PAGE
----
Will President Vladimir Putin’s gamble to present America and Europe with a fiat accompli pay off? That is the question which those observing, with some consternation, the concentration of Russian troops on the Ukrainian border and US troops in Europe being put on high alert are seeking an answer to.
The ratcheting up of rhetoric from both the Kremlin and the North Atlantic Treaty Organisation (Nato), has only escalated the crisis. With talks between Russian officials and their US-European counterparts having reached an impasse, and the base-case scenario put forth by security analysts based on Moscow’s recent military and diplomatic activity being that a Russian ground invasion of the Ukraine is likely within the next 30 days to which Nato has responded by deploying ships and fighter jets in Eastern Europe, the world has good reason to be alarmed.
It would be useful, in these circumstances, to examine where Mr Putin is coming from and what he hopes to gain from his aggressive stance on Ukraine. Nato’s eastward expansion from the early 2000s has always riled the Russian President who considered the West’s growing influence in the former Soviet republics as a clear attempt to limit Moscow’s ‘sphere of influence’.
The 2004 inclusion of the three ex-Soviet Baltic countries ~ Estonia, Latvia, and Lithuania ~ set the alarm bells ringing in the Kremlin and Mr Putin, who had taken over as Russian President a few earlier, found his nationalist pitch. The West-backed ‘Orange Revolution’ in Ukraine soon after, which stymied the pro-Russia candidate Viktor Yanukovych from becoming President of that country, led to a further hardening of Mr Putin’s position; he is reported in 2008 to have told then US President George W Bush that Ukraine was “not even a country”.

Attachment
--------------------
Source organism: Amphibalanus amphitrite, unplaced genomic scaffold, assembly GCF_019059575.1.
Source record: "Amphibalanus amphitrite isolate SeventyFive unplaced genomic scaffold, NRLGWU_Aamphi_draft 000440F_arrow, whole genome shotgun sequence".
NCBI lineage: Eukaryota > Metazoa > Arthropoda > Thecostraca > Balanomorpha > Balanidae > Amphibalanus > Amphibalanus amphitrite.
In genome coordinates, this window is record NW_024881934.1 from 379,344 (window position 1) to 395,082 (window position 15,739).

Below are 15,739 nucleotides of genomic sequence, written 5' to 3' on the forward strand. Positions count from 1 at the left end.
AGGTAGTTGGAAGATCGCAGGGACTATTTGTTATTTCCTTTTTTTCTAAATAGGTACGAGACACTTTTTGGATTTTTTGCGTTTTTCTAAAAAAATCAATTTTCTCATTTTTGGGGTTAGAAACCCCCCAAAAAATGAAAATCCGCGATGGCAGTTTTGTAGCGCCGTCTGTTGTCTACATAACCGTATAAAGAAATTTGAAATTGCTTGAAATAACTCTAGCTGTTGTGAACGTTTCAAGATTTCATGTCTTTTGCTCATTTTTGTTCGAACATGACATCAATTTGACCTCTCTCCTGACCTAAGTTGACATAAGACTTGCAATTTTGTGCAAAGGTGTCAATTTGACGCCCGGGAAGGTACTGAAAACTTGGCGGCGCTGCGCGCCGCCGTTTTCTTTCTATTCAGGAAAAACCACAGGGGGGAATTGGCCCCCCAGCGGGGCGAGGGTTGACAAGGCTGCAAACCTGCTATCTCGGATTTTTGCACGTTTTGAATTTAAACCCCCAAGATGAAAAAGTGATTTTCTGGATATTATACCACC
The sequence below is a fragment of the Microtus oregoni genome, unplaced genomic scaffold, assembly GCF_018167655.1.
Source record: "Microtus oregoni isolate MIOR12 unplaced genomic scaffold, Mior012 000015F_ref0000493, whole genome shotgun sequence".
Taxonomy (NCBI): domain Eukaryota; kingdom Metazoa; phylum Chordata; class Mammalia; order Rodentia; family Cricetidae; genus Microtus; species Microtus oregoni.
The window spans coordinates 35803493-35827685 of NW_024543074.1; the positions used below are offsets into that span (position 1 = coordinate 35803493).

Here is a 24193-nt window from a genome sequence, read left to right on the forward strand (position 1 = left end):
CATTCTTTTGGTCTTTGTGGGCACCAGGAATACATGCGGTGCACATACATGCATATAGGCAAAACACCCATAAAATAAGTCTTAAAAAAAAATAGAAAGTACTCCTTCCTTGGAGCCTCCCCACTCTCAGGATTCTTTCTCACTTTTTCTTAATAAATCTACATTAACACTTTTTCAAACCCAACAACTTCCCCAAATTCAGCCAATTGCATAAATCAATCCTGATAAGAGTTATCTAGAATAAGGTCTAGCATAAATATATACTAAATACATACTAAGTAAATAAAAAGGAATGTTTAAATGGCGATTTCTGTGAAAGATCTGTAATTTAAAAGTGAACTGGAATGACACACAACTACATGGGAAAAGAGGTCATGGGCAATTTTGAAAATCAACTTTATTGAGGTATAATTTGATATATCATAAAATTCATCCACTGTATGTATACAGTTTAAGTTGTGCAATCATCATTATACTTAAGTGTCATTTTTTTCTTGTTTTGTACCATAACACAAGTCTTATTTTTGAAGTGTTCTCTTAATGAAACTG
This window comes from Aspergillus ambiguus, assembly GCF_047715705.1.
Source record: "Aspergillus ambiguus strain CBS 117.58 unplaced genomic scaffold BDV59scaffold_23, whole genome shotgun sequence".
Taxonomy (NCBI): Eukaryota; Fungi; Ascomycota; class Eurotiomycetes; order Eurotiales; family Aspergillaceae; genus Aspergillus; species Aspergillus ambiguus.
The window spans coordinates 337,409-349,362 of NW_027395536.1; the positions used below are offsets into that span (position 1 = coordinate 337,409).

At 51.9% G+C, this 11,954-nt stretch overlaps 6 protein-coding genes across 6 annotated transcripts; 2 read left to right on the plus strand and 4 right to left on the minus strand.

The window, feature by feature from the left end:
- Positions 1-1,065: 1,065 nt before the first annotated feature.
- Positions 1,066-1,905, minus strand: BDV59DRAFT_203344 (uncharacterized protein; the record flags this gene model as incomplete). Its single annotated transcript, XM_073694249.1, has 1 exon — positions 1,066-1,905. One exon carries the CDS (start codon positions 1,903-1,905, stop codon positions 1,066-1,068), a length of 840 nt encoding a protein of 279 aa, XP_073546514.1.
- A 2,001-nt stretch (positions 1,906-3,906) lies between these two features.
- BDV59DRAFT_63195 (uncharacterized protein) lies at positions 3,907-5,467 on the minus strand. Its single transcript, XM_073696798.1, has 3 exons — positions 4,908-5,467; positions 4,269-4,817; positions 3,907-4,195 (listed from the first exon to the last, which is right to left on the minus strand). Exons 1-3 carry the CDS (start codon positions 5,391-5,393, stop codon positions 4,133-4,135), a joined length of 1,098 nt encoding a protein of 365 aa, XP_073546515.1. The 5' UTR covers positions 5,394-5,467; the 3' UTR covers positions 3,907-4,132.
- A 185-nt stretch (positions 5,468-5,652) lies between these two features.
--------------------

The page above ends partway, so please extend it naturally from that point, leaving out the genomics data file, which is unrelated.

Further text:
Within a few months, Russia invaded the former Soviet Republic of Georgia which was moving closer to the West and wanted to become a member of Nato along with Ukraine. Moscow’s backing for insurgencies in two breakaway regions of Georgia, giving it leverage to up the ante when it wanted, is very similar to the playbook in Ukraine since the West-backed uprising in 2014 led to the ousting of Mr Yanukovych ~ who had finally managed to gain power in Kiev in 2010 ~ as President.
Mr Putin left nobody in doubt that he considered this a manifestation of Washington’s regime-change policy, and he wasn’t having any of it in Russia’s backyard. He responded with the annexation of Russian-majority Crimea and supporting the insurgency in Ukraine whose leaders now control a large tract of the country.
Mr Putin’s main demand to pull back from the brink is clear: An end to Nato’s eastward expansion so that former Soviet Union nations and their borders in Europe and the Caucasus remain outside the West’s sphere of influence. Specifically, Russia wants the removal of troops and weapons (including short and medium-range missiles) deployed in nations which became members of Nato post-1997; this would impact the balance of power in Europe significantly as Poland, the Balkan countries, and the ex-Soviet Baltic states would be brought into play. Nato has, predictably, already responded with a resounding ‘No’. President Putin’s maximalist position, however, may yet lead to concessions by the West.